In addition to the generosity of Jimmie Morales and the great company of several guides-on-hiatus, we were treated to some streamtime with historian, photographer and "patron-of-the-trouts" Craig Ballenger. Craig is a true man-of-the rivers with an engaging personality that we initially were as much perplexed by as entertained by and a knowledge of the region that was, well, deep as the river. Visit his website: craigballenger.com One of my fave moments that can't be forgotten (solid sarcasm about to kick-in) was having some dormant yellow jackets slip into my clothes. As I warmed them up, they got active. Two stung me; one in the armpit and another on the forearm. I shook two or three others out of my clothes as I picked up a discarded aluminum can of Shasta soda. It was all too surreal. At almost the same time, Joe and I were both looking across the water when a large fish jumped for a huge caddis. We both saw it and let out a classic fisherman's "woah!". All this in a 10 minute window. Oh and I fell in a few minutes later. Never a dull moment and definitely huge fun despite the stings.
As the trip ended, my only brown was about 5" long! Oh but who cres when you have "the strain". What can be better than catching a wild native fish? Mr. Trutta, we will meet again someday to square off properly. Bows were the theme for the majority of this trip and we honor you humbly with flies the size of hummingbirds.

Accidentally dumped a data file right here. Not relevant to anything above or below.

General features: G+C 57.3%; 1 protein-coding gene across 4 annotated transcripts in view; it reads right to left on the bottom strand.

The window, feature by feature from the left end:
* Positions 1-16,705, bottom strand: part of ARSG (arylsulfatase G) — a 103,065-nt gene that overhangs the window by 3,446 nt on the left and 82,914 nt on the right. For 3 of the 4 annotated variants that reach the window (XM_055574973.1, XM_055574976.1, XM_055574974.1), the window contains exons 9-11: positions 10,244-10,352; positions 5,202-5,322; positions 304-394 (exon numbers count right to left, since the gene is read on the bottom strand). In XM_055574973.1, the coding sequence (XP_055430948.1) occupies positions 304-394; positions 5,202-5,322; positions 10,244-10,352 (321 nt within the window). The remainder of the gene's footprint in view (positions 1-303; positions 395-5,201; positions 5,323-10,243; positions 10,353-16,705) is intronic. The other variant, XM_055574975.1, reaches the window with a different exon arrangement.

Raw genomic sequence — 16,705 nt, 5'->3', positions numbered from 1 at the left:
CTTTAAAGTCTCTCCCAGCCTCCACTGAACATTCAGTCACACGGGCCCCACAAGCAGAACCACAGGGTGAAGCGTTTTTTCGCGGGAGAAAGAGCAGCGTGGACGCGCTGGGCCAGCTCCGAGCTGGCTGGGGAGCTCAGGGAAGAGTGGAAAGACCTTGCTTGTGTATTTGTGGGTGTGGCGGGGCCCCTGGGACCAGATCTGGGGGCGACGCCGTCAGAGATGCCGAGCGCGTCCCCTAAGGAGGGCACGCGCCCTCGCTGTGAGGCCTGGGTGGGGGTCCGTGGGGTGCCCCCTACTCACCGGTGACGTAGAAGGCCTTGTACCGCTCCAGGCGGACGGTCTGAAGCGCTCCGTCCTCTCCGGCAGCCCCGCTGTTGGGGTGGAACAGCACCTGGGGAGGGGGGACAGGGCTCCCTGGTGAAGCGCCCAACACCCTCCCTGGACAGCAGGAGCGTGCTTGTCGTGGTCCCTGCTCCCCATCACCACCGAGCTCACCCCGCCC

I'll let the photos tell the rest of the story...







Tuesday, November 3, 2009

Sierra Critters

The wrap up of the fall Trout Camp was good. Fish emerged from a cold front with a vengeance and reminded me that last year, the best fishing took place a tad later in the season. Too much real world BS here in LA and I had to return. That said, you've seen the fish, now consider the critters!

Horses and Dogs are critters too! Gotta love this shot. The dog had limitless energy and chased squirrels on the trail as we fished one day. My horse had a mind of its own and often took its own path which on one or two occasions, was the safer route.

I love reptiles and this year I found my first rubber boa. What an amazing animal.

Monday, September 28, 2009

They're Heeeeeere!


The ghostly visitation of fall browns is by far one of the greatest parts of the season. Albeit not always large, the early agents of this migration get a lot of my love. A pre-dawn hike and the sun rises on a plunge stacked with fish. The mountains, the critters and the fish .... life is good!

Sunday, September 20, 2009

Fishing From a Pier